Beginning in 2003, upon the original foundations, reconstruction began. Workers employed traditional methods throughout, including a wood and rope scaffold that rose with the walls. Archaeologists had found traces of the original scaffold holes. Using mortar made from oyster shells and bricks handmade from St. Mary’s City clay on the exterior, the structure was gradually rebuilt over the next six years.

Sheathed with a red-tile roof, its front is covered in exterior plaster called "rendering" to give the appearance of more prestigious stone. The facade bears the influence of the Renaissance, with classical features widely used in building Catholic churches during that era. It is capped with a wrought-iron cross that was duplicated from a rare colonial Maryland example now housed at Georgetown University.

On the interior, soft-white plaster walls are illuminated with high windows holding diamond-shaped glass panes, as indicated by the archaeological finds. The ceiling is made up of sawn pine planks in a barrel vault form. Stone covers the floor and is the same type and color as originally used, obtained from an American quarry.

Architectural work was completed in 2009, and a special ceremony to celebrate this achievement was held. Attending and speaking at the event was Cardinal Donald Wuerl of the Archdiocese of Washington. Since then, design work has continued on the interior, and timber has been acquired, but the altar, tabernacle and pulpit remain to be built.

There is one unique artifact believed to survive from the interior of this building: a wooden tabernacle owned in the 18th century by the Carroll family, including Charles Carroll, the only Catholic signer of the Declaration of Independence.

Family legend tells that this tabernacle was at the church in St. Mary’s City. Analysis of this object, which displays the seal of the Society of Jesus, along with other elaborate carvings on the front, all originally covered in gold leaf, supports this family tradition. The Carroll tabernacle is perhaps the oldest in the United States and is currently on display at the Basilica of the Assumption in Baltimore. It will serve as the model for a reproduction to be housed at the St. Mary’s City church.

Reconstruction of this historic building has been as faithful to the original and period practices as is possible. The interior is currently unfinished, but it will have artwork and statues mounted on the walls. An altar rail and a three-step platform for the altar, with the tabernacle, will be installed. Over the tabernacle is to be a large piece of religious art, most likely an image of the Virgin Mary and Infant Jesus. Evidence suggests the original chapel was dedicated to the Virgin, which is not surprising in a city named St. Mary’s. Worshippers would have stood or knelt during services, for Catholic churches of that era did not have pews.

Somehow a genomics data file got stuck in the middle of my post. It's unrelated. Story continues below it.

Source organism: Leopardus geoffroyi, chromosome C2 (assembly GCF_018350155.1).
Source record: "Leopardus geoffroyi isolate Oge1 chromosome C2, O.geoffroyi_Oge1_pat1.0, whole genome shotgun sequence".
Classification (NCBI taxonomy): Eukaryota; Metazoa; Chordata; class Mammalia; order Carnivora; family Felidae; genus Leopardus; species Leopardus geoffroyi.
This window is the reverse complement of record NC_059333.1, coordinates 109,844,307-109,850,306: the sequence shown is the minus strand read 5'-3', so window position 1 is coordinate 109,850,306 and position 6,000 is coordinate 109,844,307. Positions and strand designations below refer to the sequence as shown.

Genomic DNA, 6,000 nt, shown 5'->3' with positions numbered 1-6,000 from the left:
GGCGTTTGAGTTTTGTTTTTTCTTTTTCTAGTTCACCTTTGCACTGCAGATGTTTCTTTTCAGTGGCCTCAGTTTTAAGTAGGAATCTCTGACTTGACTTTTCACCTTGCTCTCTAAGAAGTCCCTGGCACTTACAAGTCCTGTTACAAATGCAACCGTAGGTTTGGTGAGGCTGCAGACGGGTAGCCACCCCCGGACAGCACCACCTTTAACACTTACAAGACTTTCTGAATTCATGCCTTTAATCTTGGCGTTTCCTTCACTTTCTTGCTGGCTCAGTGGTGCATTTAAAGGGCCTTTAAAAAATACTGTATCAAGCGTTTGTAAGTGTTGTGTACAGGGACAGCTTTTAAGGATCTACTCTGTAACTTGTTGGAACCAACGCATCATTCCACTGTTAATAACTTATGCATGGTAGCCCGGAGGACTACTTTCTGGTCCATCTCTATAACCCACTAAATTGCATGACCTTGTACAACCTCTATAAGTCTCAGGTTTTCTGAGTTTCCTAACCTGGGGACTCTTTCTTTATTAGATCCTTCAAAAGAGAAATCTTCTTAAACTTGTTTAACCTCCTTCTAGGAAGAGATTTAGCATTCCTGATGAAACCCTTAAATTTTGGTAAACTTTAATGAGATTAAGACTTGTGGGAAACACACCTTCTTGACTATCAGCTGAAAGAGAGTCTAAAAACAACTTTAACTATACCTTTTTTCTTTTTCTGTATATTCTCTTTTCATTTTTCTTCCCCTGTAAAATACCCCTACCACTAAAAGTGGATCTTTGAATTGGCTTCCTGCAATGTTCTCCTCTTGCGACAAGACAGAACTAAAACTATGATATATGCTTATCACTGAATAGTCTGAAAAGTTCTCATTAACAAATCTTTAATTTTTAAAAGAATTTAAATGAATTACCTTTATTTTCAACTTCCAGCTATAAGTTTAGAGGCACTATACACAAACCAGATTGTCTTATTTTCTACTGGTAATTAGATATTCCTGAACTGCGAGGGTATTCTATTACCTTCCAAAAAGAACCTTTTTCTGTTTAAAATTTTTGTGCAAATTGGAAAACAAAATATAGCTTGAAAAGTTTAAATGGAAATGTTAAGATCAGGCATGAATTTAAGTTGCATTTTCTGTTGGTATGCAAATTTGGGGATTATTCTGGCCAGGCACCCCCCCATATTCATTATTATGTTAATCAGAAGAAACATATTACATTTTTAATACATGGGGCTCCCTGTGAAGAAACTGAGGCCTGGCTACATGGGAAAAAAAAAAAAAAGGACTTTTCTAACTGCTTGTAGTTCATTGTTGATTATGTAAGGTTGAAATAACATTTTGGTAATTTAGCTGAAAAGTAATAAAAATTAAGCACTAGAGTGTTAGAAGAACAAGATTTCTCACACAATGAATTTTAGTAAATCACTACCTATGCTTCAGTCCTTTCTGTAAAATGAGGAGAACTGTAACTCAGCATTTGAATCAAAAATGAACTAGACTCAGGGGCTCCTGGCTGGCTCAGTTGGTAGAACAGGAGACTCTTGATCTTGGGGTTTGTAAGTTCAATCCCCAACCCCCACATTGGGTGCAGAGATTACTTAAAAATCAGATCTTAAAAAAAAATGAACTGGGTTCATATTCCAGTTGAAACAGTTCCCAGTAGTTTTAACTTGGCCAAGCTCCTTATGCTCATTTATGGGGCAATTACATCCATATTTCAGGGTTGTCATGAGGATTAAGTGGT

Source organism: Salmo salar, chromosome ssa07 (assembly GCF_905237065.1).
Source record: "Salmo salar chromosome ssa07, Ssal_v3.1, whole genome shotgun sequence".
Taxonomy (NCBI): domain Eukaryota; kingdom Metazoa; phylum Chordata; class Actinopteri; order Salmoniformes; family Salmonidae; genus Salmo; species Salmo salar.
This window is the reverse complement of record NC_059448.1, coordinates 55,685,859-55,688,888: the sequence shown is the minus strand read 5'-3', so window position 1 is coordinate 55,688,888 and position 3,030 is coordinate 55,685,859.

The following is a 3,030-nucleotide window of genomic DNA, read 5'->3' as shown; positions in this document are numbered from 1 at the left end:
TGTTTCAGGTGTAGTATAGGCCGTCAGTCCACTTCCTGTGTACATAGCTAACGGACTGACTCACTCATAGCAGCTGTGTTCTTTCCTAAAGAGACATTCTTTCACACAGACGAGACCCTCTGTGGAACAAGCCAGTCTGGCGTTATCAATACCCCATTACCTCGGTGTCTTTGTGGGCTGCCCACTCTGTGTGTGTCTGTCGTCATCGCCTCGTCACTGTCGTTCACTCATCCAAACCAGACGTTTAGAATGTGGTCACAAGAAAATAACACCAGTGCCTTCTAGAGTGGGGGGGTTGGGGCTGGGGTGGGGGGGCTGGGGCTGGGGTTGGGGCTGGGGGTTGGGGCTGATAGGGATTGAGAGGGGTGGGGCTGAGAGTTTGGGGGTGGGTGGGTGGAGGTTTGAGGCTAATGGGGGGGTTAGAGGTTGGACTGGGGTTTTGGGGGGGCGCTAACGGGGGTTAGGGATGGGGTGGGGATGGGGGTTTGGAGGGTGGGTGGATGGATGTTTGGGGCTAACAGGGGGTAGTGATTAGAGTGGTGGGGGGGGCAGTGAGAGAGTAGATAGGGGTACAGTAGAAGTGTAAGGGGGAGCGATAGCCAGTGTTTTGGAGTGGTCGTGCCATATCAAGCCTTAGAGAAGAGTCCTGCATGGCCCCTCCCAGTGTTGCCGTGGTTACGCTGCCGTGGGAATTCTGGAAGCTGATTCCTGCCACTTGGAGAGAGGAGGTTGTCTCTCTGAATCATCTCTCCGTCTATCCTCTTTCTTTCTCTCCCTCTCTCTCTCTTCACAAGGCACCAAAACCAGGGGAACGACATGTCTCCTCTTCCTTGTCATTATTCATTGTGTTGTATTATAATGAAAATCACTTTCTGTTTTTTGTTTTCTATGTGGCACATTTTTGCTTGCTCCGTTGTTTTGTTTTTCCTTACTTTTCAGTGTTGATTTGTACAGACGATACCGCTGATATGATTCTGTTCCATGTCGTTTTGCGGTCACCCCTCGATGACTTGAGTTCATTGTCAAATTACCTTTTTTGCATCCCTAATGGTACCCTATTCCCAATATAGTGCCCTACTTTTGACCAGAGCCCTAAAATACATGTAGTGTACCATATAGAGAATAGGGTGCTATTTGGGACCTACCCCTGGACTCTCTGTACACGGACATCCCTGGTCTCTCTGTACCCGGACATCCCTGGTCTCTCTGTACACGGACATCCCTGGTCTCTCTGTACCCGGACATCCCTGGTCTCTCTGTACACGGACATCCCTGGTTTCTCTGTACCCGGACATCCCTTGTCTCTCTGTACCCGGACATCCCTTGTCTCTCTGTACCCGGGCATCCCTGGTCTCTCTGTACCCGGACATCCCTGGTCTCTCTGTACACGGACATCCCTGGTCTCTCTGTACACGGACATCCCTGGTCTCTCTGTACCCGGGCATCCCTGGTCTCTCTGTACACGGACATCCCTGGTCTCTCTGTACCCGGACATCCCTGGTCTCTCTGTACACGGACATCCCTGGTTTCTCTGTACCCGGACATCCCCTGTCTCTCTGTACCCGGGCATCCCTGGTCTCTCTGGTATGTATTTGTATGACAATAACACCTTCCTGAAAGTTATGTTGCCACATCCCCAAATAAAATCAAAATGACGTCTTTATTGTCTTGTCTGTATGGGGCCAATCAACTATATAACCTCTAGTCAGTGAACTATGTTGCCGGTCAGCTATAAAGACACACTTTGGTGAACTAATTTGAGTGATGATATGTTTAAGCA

St. Mary’s City has a special place in the Catholic history of America. While there were Catholic churches in French-and-Spanish-controlled areas, it is the seeds of faith first planted by Andrew White and the Maryland colonists that survived 18th-century persecution and flourished again with the creation of the Baltimore Diocese in 1789.

The chapel is a museum exhibit of Historic St. Mary’s City, but it is also a place for visitors to learn about and contemplate this deep history and pray in a sacred and peaceful setting surrounded by the mortal remains of hundreds of Catholics who first planted the seeds of faith and religious liberty on these shores.

The chapel at St. Mary’s is a powerful symbol of the religious freedom and respect for conscience that Lord Baltimore and other Catholics introduced to these shores for the first time in 1634. It is a key place to explore the beginning of these fundamental human rights and the Church in America.

Henry M. Miller, Ph.D., is the Maryland heritage scholar

at Historic St. Mary’s City in Maryland.

 

Historic St. Mary’s City
St. Mary’s City, MD 20686
StMarysCity.org
(800) 762-1634

Planning Your Visit

The museum is located at St. Mary’s City in southern Maryland, about an hour and a half from Washington. The museum is open Tuesday through Saturday, 10am to 4pm, from mid-March to early December.